Bracing for Earl

Well, the tropical storm/hurricane that’s supposed to be here on Saturday isn’t happening at a very convenient time for me. I’m a little concerned about it damaging the  frame of my house but have stopped building and started just bracing it as much as possible.

Other than that, I’ve been listening to CBC even more than usual if that’s possible, and I heard an owl nearby when I woke up this morning. Lots of birds overhead too, which I am guessing has to do with the upcoming storm.

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I love the Solar Shower

I have a couple of walls up now, and started on a third, but it’s going a little slow as I spent yesterday in Charlottetown and today figuring things out and changing some windows around.  I was asked about what informational resources and materials I’m using, though, so I stil have something to write about.

Books:

Build Your Own Frame House (Blackwell)

This is the clearest book on framing that I have ever seen, and seems pretty extensive for basic building.  It’s probably answered the most questions I’ve needed to ask.

Building Green: A Complete How-To Guide to Alternative Building Methods (Snell)

This is a really general book on various kinds of natural building. It doesn’t have a lot of information on any one type of building, but has a lot considering what it’s covering. Also a decent section on basic building. It’s also readily available.

Sheds: The Do-It-Yourself Guide for Backyard Builders (Stiles)

Probably any shed book would be good, as it teaches you to build basic structures, and my house isn’t really bigger than some people’s sheds. This one has lots of ideas and clear instructions, materials lists for building, etc.

Tiny Houses: or How to Get Away From It All (Walker)

Floor plans of tiny houses, and ideas for making things work in small spaces.

Those are the ones I have looked at the most recently, though the last one is just for inspiration/ideas. I have tried to look at the structure of really simple buildings, and ask people questions. I have really limited building experience, but I have helped some other people with natural plastering and insulating, so at least I could look at the structure of their houses then. Also I built a loft bed. I realize it’s funny to list that as a qualification for building a house.

I haven’t completely planned what materials I am going to use for everything, but I have some thoughts. As I mentioned in the last post, I am insulating with wool. The reason for that is that it’s natural, I was able to find it relatively close-by, it’s warm and unlike many other natural building insulative materials, it doesn’t need to be dealt with it in large quantities/in a hurry. A lot of the natural insulations use clay slip (mixed with wood chips, straw, etc.), so generally a lot of people will help out over a weekend to make sure that a large amount can be mixed and then installed before it dries. I wanted something that I could do by myself or with one person more easily and do over a longer period of time. I also appreciate that the wool doesn’t need time to dry out like clay slip does before covering it up, since it could start to get rainy any time now. I also wanted to avoid materials that get moldy/wrecked easily in the damp, or don’t work so well in this climate (I’m looking at you, cob).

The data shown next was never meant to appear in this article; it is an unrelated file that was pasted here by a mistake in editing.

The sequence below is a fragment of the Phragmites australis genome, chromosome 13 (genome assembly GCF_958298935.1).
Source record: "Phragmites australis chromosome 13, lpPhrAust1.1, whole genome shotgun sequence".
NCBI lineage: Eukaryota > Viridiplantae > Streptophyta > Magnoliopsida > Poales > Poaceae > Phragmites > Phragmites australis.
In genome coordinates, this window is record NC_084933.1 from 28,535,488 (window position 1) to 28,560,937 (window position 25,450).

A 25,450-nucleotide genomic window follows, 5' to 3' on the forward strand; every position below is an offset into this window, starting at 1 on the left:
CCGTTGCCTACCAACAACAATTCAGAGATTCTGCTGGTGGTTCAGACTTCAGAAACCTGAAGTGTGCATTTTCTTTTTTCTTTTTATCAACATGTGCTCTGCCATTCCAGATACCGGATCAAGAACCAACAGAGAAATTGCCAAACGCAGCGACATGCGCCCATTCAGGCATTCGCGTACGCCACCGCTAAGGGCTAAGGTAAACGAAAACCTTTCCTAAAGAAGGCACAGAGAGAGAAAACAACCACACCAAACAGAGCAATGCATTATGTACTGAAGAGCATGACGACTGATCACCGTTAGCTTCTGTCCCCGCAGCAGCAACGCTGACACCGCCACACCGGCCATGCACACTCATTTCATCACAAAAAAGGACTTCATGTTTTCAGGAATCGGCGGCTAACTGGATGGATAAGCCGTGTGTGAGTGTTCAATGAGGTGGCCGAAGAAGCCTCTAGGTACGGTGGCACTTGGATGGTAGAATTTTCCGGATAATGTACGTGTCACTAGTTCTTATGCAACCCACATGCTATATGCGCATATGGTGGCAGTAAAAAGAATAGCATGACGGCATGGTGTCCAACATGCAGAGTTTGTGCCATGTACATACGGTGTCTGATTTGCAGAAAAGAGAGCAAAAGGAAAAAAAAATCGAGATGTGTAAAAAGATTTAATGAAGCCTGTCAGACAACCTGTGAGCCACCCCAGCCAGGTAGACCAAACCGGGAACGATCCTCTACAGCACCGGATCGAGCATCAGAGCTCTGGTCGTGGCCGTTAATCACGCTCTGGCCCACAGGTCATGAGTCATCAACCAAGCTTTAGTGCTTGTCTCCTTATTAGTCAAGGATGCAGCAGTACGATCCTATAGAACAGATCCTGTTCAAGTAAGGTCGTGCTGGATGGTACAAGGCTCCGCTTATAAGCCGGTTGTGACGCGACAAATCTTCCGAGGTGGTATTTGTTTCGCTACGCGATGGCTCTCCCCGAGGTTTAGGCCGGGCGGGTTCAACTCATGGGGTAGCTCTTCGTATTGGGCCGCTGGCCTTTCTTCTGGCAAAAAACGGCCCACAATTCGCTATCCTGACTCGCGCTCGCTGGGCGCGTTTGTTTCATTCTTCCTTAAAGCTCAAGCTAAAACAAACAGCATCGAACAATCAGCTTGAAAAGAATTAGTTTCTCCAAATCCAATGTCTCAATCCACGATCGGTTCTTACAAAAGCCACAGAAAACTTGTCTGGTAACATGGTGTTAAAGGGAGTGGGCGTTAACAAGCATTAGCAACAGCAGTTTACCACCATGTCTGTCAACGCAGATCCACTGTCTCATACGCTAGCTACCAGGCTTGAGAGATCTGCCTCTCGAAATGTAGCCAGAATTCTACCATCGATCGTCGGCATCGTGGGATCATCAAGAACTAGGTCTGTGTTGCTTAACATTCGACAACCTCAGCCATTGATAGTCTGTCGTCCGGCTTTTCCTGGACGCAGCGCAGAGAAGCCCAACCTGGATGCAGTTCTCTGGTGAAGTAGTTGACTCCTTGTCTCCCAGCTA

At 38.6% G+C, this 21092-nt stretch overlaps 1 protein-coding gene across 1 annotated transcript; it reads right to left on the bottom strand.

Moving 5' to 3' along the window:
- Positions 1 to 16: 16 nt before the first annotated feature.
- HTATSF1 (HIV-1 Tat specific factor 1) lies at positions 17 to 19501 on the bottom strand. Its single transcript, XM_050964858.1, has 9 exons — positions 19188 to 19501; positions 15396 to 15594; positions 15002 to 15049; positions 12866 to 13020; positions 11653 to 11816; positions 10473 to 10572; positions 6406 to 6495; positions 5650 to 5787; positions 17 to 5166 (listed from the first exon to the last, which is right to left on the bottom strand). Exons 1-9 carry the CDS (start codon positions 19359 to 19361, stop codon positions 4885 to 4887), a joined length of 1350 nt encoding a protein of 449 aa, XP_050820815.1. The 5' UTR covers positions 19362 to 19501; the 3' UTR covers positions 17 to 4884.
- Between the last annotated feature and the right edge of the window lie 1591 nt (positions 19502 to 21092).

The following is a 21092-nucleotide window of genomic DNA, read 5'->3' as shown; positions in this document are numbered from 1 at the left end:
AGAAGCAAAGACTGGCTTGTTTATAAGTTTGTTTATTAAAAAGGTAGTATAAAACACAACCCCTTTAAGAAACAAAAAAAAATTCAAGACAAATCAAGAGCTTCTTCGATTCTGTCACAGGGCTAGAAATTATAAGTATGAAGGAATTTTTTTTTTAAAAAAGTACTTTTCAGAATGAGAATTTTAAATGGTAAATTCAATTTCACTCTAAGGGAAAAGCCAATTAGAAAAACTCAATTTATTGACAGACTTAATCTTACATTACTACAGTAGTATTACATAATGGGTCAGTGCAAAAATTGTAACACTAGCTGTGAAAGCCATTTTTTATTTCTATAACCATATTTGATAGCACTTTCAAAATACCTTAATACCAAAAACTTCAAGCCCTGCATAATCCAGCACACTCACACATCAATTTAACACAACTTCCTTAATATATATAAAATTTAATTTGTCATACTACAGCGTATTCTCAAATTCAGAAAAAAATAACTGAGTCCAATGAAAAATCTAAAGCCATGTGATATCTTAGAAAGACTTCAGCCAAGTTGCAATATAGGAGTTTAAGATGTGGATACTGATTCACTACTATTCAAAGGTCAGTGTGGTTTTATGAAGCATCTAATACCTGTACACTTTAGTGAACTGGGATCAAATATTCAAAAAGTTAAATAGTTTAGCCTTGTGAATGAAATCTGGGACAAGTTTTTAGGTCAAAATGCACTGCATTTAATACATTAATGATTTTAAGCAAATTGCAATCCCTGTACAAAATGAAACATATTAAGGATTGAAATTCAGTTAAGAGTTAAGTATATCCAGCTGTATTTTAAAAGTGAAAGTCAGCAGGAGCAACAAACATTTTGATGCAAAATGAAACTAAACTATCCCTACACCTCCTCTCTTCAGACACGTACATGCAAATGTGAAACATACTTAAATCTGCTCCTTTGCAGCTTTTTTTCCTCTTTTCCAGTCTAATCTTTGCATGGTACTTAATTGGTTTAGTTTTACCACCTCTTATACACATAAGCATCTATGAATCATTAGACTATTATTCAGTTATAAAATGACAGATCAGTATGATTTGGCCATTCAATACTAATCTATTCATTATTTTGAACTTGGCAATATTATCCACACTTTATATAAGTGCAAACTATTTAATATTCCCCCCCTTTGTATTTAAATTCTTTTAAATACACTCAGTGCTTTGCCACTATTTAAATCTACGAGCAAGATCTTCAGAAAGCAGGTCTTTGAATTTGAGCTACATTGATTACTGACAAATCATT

I’m obviously using a wood frame, with plywood on the floor and ceiling. I’m planning to close the wool into the walls using lathe made from waste/used wood. I’d really like to make a natural plaster for the inside, using some of PEI’s red sand. I have been thinking about options for the floor, and if I can access a pottery studio over the winter, I’d like to make clay tiles for the floor and maybe for the kitchen counter. I’d really like a floor that would help regulate the temperature. I have a couple nice south-facing windows, so I am sure thick tiles could store a lot of heat from the sun in the winter. For the outside of the house, wood shakes  from waste/used wood would be amazing eventually, but I am just planning on putting up tar paper this year before the winter. Another option is a natural plaster made with lime to stand the elements. I’ll probably just put tar paper up for the roof, but would like to use a metal roof eventually. The windows and door are all conventional but used.

This isn’t really a housing material, but I’ve been using a solar shower and it’s really amazing! It’s meant for camping, and is basically a thick black bag with a shower head attached to a hose but it provides hot showers in the woods with minimal effort. I shower more often now than I did in the city.

Beginning in Peakes

So, Travis and I bought 20 acres of land in Peakes, PEI a little while ago and I started building a little house and decided to write about it.

The house will be 120 square feet, and I’m using a combination of conventional and natural building.

As for the land, we’re planning on planting native species of plants, providing (hopefully more suitable) habitat for the frogs that seem to like living in puddles on the driveway by building a pond, growing vegetables, flowers and an orchard, blah blah blah.

For now, I have some pictures of the building process.

Here is me insulating the floor,  with wool that I got from a farm in Western PEI:

Two pictures of the house with one wall up:

The current outdoor kitchen/living room:

I’m planning on adding more about the land, and continue updating about the building, but feel free to let me know if you’re interested in something in particular.